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Book Review: The Mysteries and Quirks of Human Memory


Authors don’t get to choose what’s going on in the world when their books are published. More than a few luckless writers ended up with a publication date of Sept. 11, 2001, or perhaps Nov. 8, 2016, the day Donald Trump was elected.

But Charan Ranganath, the author of “Why We Remember: Unlocking Memory’s Power to Hold on to What Matters,”was more fortunate. His book went on sale last month, not long after the Department of Justice released a report describing President Joe Biden as an “elderly man with a poor memory” who, in interviews, was “struggling to remember events,” including the year that his son Beau died.

BOOK REVIEW “Why We Remember: Unlocking Memory’s Power to Hold on to What Matters,” by Charan Ranganath (Doubleday, 304 pages).

The special counsel’s report immediately became a topic of intense discussion — disputed by the White House, seized on by many Republicans, analyzed by media commentators, and satirized by late-night television hosts.

But for Ranganath, a psychologist and neuroscientist at the University of California, Davis, who for decades has been studying the workings of memory, the report’s release was a stroke of luck. His book, which dispels many widespread but wrongheaded assumptions about memory — including some to which that special counsel Robert K. Hur appears to subscribe — could easily have been written as a corrective response.

If Ranganath has a central message, it is that we are far too concerned about forgetting.

Memory does not work like a recording device, preserving everything we have heard, seen, said, and done. Not remembering names or exact dates; having no recollection of the details of a conversation; being unable to recall where you left your glasses or your keys; or watching movies you saw in the past as if you are seeing them for the first time — these are not the symptoms of a failing brain.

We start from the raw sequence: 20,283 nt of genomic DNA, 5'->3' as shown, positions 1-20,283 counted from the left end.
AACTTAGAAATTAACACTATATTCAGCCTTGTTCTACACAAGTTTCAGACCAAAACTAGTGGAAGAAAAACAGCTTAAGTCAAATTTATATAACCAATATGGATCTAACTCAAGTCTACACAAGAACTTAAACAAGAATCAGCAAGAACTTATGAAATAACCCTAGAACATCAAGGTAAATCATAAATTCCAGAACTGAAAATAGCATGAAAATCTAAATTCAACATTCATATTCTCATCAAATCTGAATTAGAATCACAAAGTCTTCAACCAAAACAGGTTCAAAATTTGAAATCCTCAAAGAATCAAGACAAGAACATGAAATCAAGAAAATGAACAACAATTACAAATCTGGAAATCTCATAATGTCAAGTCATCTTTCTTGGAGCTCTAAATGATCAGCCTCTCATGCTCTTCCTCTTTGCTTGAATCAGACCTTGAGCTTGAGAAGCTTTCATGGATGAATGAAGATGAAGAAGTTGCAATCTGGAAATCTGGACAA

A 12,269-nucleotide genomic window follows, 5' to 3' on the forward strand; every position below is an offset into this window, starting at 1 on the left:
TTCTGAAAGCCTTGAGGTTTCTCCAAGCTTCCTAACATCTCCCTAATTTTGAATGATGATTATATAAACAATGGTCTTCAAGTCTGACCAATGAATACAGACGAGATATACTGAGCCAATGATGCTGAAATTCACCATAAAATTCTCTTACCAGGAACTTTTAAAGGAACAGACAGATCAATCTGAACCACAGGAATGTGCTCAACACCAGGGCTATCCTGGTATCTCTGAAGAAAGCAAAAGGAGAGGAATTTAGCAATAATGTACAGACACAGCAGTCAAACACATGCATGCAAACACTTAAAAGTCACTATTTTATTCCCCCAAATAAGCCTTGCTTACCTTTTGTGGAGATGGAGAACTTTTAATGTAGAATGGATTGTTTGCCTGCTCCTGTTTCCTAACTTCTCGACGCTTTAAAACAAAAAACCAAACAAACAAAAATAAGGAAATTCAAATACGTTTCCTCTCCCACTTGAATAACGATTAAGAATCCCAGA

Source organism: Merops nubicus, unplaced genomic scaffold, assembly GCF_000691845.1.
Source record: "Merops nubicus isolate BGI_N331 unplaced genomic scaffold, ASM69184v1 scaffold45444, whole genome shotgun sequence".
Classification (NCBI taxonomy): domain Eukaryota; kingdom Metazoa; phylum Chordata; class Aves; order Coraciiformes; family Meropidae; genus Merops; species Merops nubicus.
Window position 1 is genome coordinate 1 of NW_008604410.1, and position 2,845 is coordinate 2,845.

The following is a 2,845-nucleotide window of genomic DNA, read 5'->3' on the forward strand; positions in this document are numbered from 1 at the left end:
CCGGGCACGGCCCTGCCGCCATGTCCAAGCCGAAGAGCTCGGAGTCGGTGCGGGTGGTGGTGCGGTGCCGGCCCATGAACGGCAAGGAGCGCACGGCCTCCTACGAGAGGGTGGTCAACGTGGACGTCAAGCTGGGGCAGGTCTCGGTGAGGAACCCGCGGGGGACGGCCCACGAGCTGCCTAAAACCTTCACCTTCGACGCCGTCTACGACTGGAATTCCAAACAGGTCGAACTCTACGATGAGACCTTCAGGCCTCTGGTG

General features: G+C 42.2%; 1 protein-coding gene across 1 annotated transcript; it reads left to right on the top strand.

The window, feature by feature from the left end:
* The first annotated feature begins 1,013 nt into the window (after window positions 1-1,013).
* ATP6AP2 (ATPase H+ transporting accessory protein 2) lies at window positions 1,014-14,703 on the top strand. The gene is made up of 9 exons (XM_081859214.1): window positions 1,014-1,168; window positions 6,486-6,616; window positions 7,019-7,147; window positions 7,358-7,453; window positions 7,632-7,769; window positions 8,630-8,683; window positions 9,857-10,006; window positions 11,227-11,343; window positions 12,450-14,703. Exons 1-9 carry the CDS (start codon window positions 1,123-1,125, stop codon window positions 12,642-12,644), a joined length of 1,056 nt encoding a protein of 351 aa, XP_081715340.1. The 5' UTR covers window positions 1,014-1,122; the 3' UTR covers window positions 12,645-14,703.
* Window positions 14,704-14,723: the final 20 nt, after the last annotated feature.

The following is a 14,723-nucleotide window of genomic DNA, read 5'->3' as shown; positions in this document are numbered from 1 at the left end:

They are, on the contrary, signs that your brain is doing just what it was designed to do: prioritize and store important information and let nonessential facts and details slip away, a function that was essential to survival for our evolutionary ancestors. That task has become substantially more difficult with the steady bombardment of email, texts, social media, pop-up ads, and 24-hour news that most people contend with on a daily basis, and as a result, much more extraneous information is forgotten. Even a president might forget a thing or two.

But that doesn’t mean something is wrong. “The problem isn’t your memory, it’s that we have the wrong expectations for what memory is for in the first place,” Ranganath writes in his introduction, a theme that he returns to throughout the book. “Severe memory loss is undoubtedly debilitating, but our most typical complaints and worries around everyday forgetting are largely driven by deeply rooted misconceptions.”

Those misguided notions include the idea that memory is an archival repository of our life stories; that memories are fixed and unchangeable, and perhaps most of all, that our memories can always be trusted, when in fact they are eminently corruptible.

“Our most typical complaints and worries around everyday forgetting are largely driven by deeply rooted misconceptions.”

What scientists know about how memory works has increased significantly over the last decades. Ranganath early on introduces readers to a basic distinction between episodic memory, the ability to recall life events and experiences — where you were going and what you were feeling the day you left your wallet sitting on a bench in Central Park, for example — and semantic memory, the ability to recall factual information, like how many justices sit on the Supreme Court.

The difference was first proposed in 1972 by a University of Toronto professor, Endel Tulving, who took issue with the prevailing school of behaviorism, which held that memory was purely a matter of association. But a half-century of research, Ranganath writes, has backed Tulving up. Episodic memory, scientists have found, is largely mediated by the hippocampus, a small, seahorse-shaped structure deep in the brain, while semantic memory largely involves neural networks in the neocortex, the gray matter of the brain.